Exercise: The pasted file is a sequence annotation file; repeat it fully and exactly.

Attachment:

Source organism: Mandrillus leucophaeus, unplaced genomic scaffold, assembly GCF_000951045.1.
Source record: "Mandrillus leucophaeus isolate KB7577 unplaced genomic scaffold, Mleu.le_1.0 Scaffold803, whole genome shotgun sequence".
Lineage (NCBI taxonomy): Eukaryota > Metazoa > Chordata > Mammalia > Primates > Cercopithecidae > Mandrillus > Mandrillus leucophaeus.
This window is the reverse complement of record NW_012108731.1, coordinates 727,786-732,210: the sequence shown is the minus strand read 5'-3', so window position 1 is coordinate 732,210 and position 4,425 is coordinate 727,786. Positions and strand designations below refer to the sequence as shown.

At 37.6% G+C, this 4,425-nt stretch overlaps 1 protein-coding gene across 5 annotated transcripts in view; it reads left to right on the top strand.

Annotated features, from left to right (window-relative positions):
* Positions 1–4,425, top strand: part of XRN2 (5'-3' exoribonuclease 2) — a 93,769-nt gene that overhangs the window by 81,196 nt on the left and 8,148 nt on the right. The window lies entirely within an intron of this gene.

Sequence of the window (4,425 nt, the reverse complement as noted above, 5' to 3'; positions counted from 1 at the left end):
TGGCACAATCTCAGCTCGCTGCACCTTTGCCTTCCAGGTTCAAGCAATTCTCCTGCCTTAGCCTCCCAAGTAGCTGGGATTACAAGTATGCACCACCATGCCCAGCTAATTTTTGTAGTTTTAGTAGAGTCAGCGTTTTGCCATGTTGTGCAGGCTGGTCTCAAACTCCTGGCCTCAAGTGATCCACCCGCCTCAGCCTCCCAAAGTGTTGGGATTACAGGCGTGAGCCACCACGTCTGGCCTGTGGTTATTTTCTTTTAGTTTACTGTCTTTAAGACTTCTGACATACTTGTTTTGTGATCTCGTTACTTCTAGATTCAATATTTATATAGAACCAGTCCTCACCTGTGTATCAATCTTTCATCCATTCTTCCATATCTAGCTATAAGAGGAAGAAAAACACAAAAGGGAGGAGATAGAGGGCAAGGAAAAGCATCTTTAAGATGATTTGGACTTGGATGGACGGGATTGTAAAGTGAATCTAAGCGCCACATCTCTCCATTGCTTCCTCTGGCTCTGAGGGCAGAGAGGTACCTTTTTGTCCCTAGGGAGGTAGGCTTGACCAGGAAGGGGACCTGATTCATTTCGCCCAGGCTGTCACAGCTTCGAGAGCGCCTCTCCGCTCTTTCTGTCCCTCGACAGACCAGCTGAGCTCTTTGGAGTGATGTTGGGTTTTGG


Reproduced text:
Source organism: Mandrillus leucophaeus, unplaced genomic scaffold, assembly GCF_000951045.1.
Source record: "Mandrillus leucophaeus isolate KB7577 unplaced genomic scaffold, Mleu.le_1.0 Scaffold803, whole genome shotgun sequence".
Lineage (NCBI taxonomy): Eukaryota > Metazoa > Chordata > Mammalia > Primates > Cercopithecidae > Mandrillus > Mandrillus leucophaeus.
This window is the reverse complement of record NW_012108731.1, coordinates 727,786-732,210: the sequence shown is the minus strand read 5'-3', so window position 1 is coordinate 732,210 and position 4,425 is coordinate 727,786. Positions and strand designations below refer to the sequence as shown.

At 37.6% G+C, this 4,425-nt stretch overlaps 1 protein-coding gene across 5 annotated transcripts in view; it reads left to right on the top strand.

Annotated features, from left to right (window-relative positions):
* Positions 1–4,425, top strand: part of XRN2 (5'-3' exoribonuclease 2) — a 93,769-nt gene that overhangs the window by 81,196 nt on the left and 8,148 nt on the right. The window lies entirely within an intron of this gene.

Sequence of the window (4,425 nt, the reverse complement as noted above, 5' to 3'; positions counted from 1 at the left end):
TGGCACAATCTCAGCTCGCTGCACCTTTGCCTTCCAGGTTCAAGCAATTCTCCTGCCTTAGCCTCCCAAGTAGCTGGGATTACAAGTATGCACCACCATGCCCAGCTAATTTTTGTAGTTTTAGTAGAGTCAGCGTTTTGCCATGTTGTGCAGGCTGGTCTCAAACTCCTGGCCTCAAGTGATCCACCCGCCTCAGCCTCCCAAAGTGTTGGGATTACAGGCGTGAGCCACCACGTCTGGCCTGTGGTTATTTTCTTTTAGTTTACTGTCTTTAAGACTTCTGACATACTTGTTTTGTGATCTCGTTACTTCTAGATTCAATATTTATATAGAACCAGTCCTCACCTGTGTATCAATCTTTCATCCATTCTTCCATATCTAGCTATAAGAGGAAGAAAAACACAAAAGGGAGGAGATAGAGGGCAAGGAAAAGCATCTTTAAGATGATTTGGACTTGGATGGACGGGATTGTAAAGTGAATCTAAGCGCCACATCTCTCCATTGCTTCCTCTGGCTCTGAGGGCAGAGAGGTACCTTTTTGTCCCTAGGGAGGTAGGCTTGACCAGGAAGGGGACCTGATTCATTTCGCCCAGGCTGTCACAGCTTCGAGAGCGCCTCTCCGCTCTTTCTGTCCCTCGACAGACCAGCTGAGCTCTTTGGAGTGATGTTGGGTTTTGG